A new report by the Changing Markets Foundation recently alleged that a series of sustainability certification schemes, labels and industry initiatives have acted as a smokescreen for the fashion industry’s continued heavy toll on the planet.

The release of the report preceded the European Commission adopted the EU Strategy for Sustainable Textiles.

License to Greenwash by the Changing Markets Foundation analyzed ten certification labels and industry initiatives used by fashion brands to assess or measure their sustainability including: the Ellen MacArthur Foundation, The Textile Exchange, WRAP (Waste & Resources Action Program), Cradle2Cradle, and The Higg Index by the Sustainable Apparel Coalition (SAC). It assessed their level of ambition, the scope for continuous improvement, independence, transparency, and track record of performance – finding none of them fit for purpose, according to an article published by Innovation in Textiles.

 “These schemes are unambitious, unaccountable, compromised talking shops that result in an industry-wide decoy for unsustainable practices, enabling sophisticated greenwashing on a vast scale,” stated the Changing Markets Foundation report. The analysis concluded that across the ten certification schemes, all failed to hold sufficiently high standards, all lacked accountability, and all are procrastinating on progress on the issues of circularity, including overproduction, the rise of fast fashion, and the industry’s reliance on fossil fuels.

The SAC, for example, was found to have created no measurable impact over the last decade. The SAC’s Higg Index also allows brands to cherry-pick which issues they want to engage with and rates fossil-fuel derived synthetics as the more sustainable choice. As the number of voluntary initiatives to address fashion has increased over the last five years it may appear that the industry is addressing concerns regarding sustainability. Yet the report shows that the industry’s environmental impact has worsened significantly over the same period. In just the last 20 years, the use of polyester fiber has more than doubled, driving the industry’s reliance on continued extraction of fossil fuels, and fueling overproduction and mountains of waste.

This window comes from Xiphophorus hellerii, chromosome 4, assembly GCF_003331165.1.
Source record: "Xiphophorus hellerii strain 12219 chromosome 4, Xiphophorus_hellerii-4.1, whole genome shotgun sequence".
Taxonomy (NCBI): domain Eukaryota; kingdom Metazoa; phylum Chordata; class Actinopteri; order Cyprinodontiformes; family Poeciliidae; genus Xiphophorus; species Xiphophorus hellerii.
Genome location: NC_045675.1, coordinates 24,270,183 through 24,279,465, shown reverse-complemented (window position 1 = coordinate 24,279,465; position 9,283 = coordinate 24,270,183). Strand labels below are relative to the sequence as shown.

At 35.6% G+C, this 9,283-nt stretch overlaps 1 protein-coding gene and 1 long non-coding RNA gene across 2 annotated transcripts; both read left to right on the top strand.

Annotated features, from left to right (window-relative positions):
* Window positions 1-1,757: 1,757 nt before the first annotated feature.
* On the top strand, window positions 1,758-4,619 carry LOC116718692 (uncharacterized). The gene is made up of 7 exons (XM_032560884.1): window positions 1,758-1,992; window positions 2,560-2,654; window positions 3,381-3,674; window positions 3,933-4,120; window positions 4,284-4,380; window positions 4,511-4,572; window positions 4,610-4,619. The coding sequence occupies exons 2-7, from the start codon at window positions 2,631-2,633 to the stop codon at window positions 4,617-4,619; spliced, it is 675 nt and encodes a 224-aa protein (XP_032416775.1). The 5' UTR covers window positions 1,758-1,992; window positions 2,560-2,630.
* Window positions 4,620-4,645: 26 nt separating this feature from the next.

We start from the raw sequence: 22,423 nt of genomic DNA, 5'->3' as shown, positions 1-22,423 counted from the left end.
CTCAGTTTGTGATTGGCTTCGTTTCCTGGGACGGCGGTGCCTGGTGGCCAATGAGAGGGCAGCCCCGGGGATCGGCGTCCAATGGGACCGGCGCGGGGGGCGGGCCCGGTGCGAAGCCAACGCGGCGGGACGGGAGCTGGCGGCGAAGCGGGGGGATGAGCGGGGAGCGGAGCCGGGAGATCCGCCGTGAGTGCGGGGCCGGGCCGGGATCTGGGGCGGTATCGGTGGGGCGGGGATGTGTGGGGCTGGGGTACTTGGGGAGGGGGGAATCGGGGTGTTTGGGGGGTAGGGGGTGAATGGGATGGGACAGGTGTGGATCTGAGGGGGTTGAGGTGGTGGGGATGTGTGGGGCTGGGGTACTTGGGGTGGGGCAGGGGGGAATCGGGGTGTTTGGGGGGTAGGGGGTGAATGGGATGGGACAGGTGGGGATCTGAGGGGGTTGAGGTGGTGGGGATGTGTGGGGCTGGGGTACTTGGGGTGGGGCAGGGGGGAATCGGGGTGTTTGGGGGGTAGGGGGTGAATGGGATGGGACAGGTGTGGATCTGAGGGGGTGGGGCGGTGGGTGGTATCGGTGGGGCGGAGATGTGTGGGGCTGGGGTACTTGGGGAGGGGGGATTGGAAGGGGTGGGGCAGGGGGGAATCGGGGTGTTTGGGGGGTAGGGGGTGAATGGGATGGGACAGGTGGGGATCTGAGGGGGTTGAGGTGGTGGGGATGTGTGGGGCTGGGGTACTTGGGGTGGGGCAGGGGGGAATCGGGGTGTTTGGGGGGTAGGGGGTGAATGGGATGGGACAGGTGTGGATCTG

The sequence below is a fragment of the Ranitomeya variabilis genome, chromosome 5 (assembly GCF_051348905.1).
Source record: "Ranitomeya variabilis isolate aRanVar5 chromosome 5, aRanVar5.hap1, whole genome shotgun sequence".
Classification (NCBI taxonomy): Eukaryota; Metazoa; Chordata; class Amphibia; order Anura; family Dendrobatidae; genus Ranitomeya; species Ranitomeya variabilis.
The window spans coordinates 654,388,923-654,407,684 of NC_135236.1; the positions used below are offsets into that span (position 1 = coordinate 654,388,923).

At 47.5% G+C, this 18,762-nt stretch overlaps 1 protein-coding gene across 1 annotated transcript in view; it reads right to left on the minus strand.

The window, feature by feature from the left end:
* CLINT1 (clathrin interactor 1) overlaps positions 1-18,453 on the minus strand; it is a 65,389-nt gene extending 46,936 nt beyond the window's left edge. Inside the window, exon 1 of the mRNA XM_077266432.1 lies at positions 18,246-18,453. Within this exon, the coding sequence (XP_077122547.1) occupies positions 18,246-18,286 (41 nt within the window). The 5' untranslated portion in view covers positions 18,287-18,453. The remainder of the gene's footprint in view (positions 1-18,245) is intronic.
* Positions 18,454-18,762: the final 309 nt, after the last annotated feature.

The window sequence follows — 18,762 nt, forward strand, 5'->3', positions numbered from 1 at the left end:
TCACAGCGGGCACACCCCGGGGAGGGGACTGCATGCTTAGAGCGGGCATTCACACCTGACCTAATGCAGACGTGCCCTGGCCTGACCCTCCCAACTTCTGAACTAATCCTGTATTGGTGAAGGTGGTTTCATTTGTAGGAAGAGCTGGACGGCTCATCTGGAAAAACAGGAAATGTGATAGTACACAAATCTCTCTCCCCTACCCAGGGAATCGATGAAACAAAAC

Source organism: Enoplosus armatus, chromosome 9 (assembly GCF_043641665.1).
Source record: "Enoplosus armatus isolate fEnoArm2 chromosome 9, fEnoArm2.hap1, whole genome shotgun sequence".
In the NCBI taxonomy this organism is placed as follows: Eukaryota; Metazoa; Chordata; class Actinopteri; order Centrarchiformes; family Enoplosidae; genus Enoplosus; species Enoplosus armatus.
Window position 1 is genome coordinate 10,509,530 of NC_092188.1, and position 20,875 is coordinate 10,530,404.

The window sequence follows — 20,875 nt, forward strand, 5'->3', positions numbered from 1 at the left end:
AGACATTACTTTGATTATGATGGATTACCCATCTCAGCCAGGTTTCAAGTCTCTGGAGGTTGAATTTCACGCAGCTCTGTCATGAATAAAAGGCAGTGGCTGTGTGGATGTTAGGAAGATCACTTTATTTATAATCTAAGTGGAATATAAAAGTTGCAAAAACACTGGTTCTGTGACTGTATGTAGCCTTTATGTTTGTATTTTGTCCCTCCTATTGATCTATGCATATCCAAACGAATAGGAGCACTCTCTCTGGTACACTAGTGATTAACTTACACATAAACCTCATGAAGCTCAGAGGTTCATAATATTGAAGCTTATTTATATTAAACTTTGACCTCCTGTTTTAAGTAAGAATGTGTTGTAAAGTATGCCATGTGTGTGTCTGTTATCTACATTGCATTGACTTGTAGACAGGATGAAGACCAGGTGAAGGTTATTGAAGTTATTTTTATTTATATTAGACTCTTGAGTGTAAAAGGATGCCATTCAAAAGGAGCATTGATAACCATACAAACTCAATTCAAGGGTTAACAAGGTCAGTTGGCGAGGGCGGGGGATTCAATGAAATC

“While fashion brands double down on production and environmental destruction, they’re using sustainability certification schemes and voluntary initiatives as a smokescreen,” said George Harding-Rolls, campaign manager at the Changing Markets Foundation.“These schemes are unambitious, unaccountable, compromised talking shops that result in an industry-wide decoy for unsustainable practices, enabling sophisticated greenwashing on a vast scale.”


He added, “We don’t need any more voluntary schemes. Certification and initiatives such as those in the report act as a placebo, creating a false promise that the industry will address sustainability voluntarily. We urgently need comprehensive legislation to change the course of the fashion industry onto a greener path.”

The report argues that policymakers and customers alike are lulled into a false sense of security through these initiatives. This has resulted in systemic reforms being delayed and derailed, such as laws that would drive greater transparency and circularity.The report shows how certification schemes are providing a license to greenwash allowing brands like Primark and Boohoo to escape accountability for policymakers. For example, Boohoo used its membership of initiatives such as the SAC, WRAP and The Microfiber Consortium to pull the wool over the eyes of the UK’s Environmental Audit Committee while under scrutiny over its 2020 slavery scandal, despite the schemes they cited being unambitious and underperforming.

Market research by the Changing Markets Foundation has found that one in three (34%) of consumers in the UK have chosen to purchase items with green labels or certifications either frequently or always. Consumers also stated that they look upon certification or third-party initiatives as trusted sources of information on a brands’ green credentials, highlighting the need for the flaws of such schemes to be urgently addressed.

The Changing Markets Foundation has recommended that all but the most ambitious certification programs should be abolished, and the industry should instead focus on ushering in ambitious mandatory requirements through legislation. Any remaining voluntary programs should remove conflicts of interest, strive for impartiality, embrace a more holistic approach to the whole lifecycle of products and require brands to transparently publish information, which should be audited by a third-party. The Changing Markets Foundation’s mission is to drive change through a more sustainable economy and expose irresponsible corporate practices. www.changingmarkets.org